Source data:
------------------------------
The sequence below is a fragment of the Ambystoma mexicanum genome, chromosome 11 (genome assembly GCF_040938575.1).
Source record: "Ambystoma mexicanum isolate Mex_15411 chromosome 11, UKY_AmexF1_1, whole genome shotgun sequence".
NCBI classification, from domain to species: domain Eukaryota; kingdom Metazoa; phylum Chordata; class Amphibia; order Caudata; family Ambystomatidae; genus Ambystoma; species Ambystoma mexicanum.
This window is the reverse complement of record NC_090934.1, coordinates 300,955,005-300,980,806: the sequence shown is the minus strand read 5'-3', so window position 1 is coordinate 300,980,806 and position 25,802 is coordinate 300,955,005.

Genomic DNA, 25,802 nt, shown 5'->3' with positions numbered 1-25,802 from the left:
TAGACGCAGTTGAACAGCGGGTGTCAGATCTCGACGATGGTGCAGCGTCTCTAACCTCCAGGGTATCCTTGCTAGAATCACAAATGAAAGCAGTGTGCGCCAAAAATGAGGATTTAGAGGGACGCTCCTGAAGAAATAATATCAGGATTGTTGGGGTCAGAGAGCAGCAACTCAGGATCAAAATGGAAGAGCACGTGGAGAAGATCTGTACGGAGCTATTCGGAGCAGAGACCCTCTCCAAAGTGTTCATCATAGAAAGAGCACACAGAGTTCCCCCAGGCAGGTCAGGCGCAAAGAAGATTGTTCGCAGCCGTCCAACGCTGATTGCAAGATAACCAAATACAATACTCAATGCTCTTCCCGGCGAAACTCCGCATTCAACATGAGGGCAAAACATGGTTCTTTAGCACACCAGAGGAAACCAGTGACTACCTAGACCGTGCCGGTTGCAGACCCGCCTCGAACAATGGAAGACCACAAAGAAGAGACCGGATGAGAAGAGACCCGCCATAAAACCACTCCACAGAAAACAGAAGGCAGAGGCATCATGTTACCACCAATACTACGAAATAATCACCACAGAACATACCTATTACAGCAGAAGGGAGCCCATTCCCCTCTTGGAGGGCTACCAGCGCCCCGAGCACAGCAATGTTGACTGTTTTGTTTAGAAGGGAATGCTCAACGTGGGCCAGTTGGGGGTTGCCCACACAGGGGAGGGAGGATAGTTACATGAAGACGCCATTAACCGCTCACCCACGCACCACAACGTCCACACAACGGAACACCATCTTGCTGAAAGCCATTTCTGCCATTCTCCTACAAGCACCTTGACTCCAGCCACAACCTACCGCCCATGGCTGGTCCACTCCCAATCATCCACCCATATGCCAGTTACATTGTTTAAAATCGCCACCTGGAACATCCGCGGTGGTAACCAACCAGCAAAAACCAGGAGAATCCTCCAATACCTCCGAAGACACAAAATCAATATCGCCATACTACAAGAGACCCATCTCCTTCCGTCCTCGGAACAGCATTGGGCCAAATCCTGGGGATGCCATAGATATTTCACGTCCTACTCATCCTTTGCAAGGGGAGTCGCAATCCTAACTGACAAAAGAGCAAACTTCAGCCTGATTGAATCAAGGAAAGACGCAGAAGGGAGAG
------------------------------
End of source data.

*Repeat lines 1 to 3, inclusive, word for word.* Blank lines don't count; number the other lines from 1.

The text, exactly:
The sequence below is a fragment of the Ambystoma mexicanum genome, chromosome 11 (genome assembly GCF_040938575.1).
Source record: "Ambystoma mexicanum isolate Mex_15411 chromosome 11, UKY_AmexF1_1, whole genome shotgun sequence".
NCBI classification, from domain to species: domain Eukaryota; kingdom Metazoa; phylum Chordata; class Amphibia; order Caudata; family Ambystomatidae; genus Ambystoma; species Ambystoma mexicanum.